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  • Louise Mann

What a Waste!


You can barely turn on the television these days without someone mentioning climate change and it is the same with social media; you can’t escape the impact of global warming. It has been a hot topic for the past 30-odd years, however more recently it has seemingly become scorching!


In the UK, the Construction Industry employs 2.4m people and in 2018, the industry was worth £117bn making up 6% of the UK’s economy. It’s big business! One of the pitfalls of such a prolific industry is the large amounts of waste created and, according WRAP (Waste & Resources Action Programme), 100 million tonnes of construction waste are produced by the industry, of which 25 million tonnes ends up in landfill every year. Construction companies have a legal obligation to ensure that all waste is handled safely and within the law by checking that the waste collection services used are registered waste carriers and that the waste is taken to a registered waste management site with a Waste Transfer Note produced. The law doesn’t however stipulate that waste must be recycled or re-used when possible.


In 2013, the government issued ‘Construction 2025’, a strategy for the construction industry. Part of the report focused on sustainability with the view to building a low-carbon construction industry and reducing greenhouse gas emissions produced by the industry by 50%. This is a step in the right direction but at the moment, without laws to police this, the onus is on the individual companies to create best practices. WRAP have produced a guidance document entitled ‘Reducing your construction waste’ which extols the virtues of adopting a Reduce > Reuse > Recycle policy which can be found at http://www.wrap.org.uk/sites/files/wrap/Reducing%20your%20construction%20waste%20-%20a%20pocket%20guide%20for%20SME%20contractors.pdf. It gives practical advice on how to reduce building waste and lists the benefits which not only include a positive environmental impact but the reduction of accidents, reduction of costs and generation of income. Whilst this leaflet was written over 5 years ago, it still gives relevant and practical advice.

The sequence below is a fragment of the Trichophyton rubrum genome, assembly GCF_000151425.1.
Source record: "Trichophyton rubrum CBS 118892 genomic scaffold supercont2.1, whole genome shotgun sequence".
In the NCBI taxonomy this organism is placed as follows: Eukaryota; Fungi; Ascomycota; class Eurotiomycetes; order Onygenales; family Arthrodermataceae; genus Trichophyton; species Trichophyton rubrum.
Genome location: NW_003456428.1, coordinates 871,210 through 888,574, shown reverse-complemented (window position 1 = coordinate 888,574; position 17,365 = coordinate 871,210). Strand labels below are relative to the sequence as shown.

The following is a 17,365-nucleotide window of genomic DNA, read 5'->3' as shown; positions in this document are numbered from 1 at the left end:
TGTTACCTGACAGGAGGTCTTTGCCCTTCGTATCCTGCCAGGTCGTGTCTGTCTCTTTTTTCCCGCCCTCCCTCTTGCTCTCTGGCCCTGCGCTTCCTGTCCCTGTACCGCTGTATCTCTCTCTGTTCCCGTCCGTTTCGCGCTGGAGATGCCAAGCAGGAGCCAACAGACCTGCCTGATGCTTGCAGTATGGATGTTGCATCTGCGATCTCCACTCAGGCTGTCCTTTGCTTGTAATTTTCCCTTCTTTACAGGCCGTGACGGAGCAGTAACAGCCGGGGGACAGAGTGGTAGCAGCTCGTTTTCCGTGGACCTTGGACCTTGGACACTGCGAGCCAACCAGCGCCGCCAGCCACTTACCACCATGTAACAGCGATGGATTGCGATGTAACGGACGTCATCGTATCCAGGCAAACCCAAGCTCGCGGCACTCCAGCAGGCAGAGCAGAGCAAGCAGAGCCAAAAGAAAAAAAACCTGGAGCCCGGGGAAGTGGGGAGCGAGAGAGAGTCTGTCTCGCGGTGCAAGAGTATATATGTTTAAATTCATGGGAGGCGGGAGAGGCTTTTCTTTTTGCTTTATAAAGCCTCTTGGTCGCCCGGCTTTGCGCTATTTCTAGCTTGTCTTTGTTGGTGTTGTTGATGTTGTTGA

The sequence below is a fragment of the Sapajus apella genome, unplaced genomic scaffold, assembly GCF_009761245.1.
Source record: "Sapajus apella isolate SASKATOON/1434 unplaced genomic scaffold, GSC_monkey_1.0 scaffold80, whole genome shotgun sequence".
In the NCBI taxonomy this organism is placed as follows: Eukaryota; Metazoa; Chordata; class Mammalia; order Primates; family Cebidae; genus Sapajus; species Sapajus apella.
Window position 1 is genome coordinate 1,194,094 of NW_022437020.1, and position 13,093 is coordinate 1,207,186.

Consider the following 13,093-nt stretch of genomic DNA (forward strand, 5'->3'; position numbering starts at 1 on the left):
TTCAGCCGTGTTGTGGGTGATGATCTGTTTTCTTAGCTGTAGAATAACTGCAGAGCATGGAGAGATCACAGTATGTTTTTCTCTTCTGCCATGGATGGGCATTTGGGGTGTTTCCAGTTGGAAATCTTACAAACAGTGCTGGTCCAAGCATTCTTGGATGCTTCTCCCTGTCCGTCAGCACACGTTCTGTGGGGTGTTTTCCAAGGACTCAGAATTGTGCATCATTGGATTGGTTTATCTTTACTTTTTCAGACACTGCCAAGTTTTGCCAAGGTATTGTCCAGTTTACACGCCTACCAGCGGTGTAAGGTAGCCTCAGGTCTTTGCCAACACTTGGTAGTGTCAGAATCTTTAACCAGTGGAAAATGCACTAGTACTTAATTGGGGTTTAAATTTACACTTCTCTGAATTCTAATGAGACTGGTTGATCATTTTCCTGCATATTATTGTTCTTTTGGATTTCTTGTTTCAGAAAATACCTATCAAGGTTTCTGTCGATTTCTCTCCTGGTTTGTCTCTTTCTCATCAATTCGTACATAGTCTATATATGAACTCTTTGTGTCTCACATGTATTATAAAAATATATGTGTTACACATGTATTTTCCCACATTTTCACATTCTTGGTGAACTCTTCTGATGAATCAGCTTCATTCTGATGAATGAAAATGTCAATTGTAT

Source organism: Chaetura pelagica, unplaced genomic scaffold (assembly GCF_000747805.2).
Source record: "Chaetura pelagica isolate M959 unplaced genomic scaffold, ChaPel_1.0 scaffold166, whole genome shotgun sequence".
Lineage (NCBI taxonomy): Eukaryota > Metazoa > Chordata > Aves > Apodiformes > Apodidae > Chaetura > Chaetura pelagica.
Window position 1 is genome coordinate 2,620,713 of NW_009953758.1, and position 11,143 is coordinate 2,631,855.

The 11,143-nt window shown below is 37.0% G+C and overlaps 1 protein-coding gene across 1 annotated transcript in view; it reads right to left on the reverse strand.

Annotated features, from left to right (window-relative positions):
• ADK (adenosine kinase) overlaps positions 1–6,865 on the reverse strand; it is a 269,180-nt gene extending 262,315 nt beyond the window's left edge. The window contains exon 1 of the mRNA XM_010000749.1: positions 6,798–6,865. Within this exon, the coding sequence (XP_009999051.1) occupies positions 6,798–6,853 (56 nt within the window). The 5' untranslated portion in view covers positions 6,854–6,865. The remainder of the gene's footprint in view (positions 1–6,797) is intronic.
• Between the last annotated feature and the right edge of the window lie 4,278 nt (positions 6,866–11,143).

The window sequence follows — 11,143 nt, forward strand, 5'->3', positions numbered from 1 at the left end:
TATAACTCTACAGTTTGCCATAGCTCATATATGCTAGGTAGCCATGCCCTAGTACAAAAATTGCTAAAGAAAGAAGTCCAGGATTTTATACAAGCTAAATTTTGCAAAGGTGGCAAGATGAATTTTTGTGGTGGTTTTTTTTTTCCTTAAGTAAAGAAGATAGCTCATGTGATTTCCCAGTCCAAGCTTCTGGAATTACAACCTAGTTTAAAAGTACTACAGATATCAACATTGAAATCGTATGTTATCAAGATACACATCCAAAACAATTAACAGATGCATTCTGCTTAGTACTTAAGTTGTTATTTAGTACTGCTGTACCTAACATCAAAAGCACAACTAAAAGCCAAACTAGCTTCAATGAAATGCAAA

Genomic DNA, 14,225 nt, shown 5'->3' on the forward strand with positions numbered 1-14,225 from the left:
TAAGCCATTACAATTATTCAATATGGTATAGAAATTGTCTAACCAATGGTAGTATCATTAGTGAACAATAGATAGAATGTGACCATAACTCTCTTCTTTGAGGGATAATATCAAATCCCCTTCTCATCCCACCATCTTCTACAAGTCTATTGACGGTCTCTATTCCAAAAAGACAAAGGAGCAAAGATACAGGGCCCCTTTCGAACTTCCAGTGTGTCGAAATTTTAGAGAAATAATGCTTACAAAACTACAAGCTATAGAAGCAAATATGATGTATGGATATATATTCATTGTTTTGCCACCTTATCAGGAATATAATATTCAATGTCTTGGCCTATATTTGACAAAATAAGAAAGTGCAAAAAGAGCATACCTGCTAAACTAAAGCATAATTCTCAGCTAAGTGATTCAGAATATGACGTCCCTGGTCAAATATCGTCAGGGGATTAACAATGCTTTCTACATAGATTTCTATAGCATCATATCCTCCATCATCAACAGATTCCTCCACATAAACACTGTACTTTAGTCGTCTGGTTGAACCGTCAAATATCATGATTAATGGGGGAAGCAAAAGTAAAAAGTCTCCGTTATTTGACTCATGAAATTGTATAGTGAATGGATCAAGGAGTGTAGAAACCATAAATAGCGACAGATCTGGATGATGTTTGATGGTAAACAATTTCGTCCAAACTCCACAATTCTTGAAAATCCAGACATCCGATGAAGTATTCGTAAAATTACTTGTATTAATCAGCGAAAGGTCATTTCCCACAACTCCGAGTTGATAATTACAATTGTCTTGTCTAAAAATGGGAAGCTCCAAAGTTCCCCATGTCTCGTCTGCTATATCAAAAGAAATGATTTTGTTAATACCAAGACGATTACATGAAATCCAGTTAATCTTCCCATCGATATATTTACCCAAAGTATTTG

At 3-Space, we have made changes to lower our environmental impact through waste reduction and are ISO:14001 accredited. We have recycling initiatives in place at HQ which include a twice monthly paper shredding and recycling service. We have a number of recycling bins in the office and even the coffee pods from our coffee machine are sent away to be recycled. On site we try and re-use existing materials as much as possible and anything for waste is streamed and taken away to be disposed of responsibly. Probably most importantly, the offices we design are built to be long-lasting and sustainable with future proofing being taken into account. By using quality materials to build with and by purchasing robust furniture which will stand the test of time, we are discouraging a throw-away culture, reducing waste and ultimately benefitting the environment.

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